By Staff Reports
(Victor Valley)- – Summer months are upon us with high temperatures in store. Below are some tips to think about before your trip across the desert or other remote areas.
- First – know before you go! Check IE511.org or call “511” from the Inland Empire. You may also go Caltrans website to check for road conditions and closures at http://quickmap.dot.ca.gov/ or the California Highway Patrol (CHP) website at http://cad.chp.ca.gov/.
- Tires and heat conditions. High temperatures and hot pavement can have an effect on tires that are worn or not properly inflated and could result in flats or blowouts. At high speeds this can be extremely dangerous causing your vehicle to overturn and/or lose control.
- Pull over and give your tires a break when driving long distances.
- Check your tire pressure frequently – carry a tire gauge with you.
- Take your tires to a professional to have the tread inspected. Replace worn tires.
- What to do if you have a blow out:
- Step on the accelerator for an instant to preserve vehicle momentum (or at least maintain constant accelerator pedal pressure).
- Offset the pulling caused by the blown tire by gently counter steering to keep the vehicle in its lane.
- Once the vehicle is stabilized, gently slow down and begin to carefully pull over to the side of the road.
- Make sure your vehicle is on good running condition. Have a full tank of gas. If you plan to travel across the desert, air conditioning is recommended – HOWEVER, heed warning signs on steep inclines to turn off air conditioning in hot weather.
- When driving in hot weather, it’s particularly important to keep an eye on the lights and gauges on your dashboard. If your temperature gauge moves up, turn off your air conditioner and turn on your vehicle’s heater to its highest and hottest setting. It will, no doubt, make you uncomfortable, but it will help draw some of the heat away from the engine.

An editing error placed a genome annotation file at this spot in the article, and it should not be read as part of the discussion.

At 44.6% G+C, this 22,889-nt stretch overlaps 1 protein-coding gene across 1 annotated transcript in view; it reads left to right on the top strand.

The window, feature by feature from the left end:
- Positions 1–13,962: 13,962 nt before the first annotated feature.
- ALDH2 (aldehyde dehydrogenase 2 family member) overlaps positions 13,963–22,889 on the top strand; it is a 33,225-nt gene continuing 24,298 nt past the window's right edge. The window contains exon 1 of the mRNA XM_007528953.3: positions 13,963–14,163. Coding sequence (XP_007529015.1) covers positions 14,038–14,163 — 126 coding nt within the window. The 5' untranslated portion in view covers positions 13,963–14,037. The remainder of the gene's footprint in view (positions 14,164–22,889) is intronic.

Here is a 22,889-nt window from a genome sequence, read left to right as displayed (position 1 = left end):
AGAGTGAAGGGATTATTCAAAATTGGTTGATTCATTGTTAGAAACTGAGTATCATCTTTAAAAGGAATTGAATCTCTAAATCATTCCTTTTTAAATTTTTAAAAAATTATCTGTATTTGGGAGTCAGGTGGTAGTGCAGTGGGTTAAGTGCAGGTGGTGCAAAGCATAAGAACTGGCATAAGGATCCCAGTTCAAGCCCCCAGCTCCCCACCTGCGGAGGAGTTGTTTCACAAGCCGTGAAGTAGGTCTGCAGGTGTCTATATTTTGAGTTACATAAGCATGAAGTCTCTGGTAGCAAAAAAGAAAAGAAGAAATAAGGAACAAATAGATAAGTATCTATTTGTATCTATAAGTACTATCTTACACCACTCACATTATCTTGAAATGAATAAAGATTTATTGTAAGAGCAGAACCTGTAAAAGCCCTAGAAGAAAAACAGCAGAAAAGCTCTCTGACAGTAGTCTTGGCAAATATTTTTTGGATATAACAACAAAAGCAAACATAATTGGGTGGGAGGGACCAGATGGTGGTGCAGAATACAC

- If you are stopped in traffic, put the car in “park” and lightly step on the gas to help circulate coolant.
- If the temperature light goes on or if the gauge enters the red zone, immediately pull off the road to a safe spot, well away from traffic. Do not drive any further — not even to the next exit. Driving with an overheated engine can cause tremendous damage to the engine. Do not attempt to remove the radiator cap while your vehicle is hot. Call CHP or AAA for assistance.
- Bring WATER, snacks, necessary medications, sturdy waking shoes and a hat. Stop periodically to refresh yourself. Bring moist towelettes and always have a charged cell phone.
- California Safety Roadside Rest Areas (SRRA’s) may close without notice for repairs on I-10, I-15, and I-40. Be sure you plan your trip ahead to stop at other locations for facilities.
- In the event of monsoons or storms – NEVER CROSS RUNNING WATER ON FOOT OR IN YOUR VEHICLE.
- NEVER LEAVE A PERSON OR PET IN A HOT CAR.
- Listen to the radio or watch local news on TV before and while you travel for road conditions.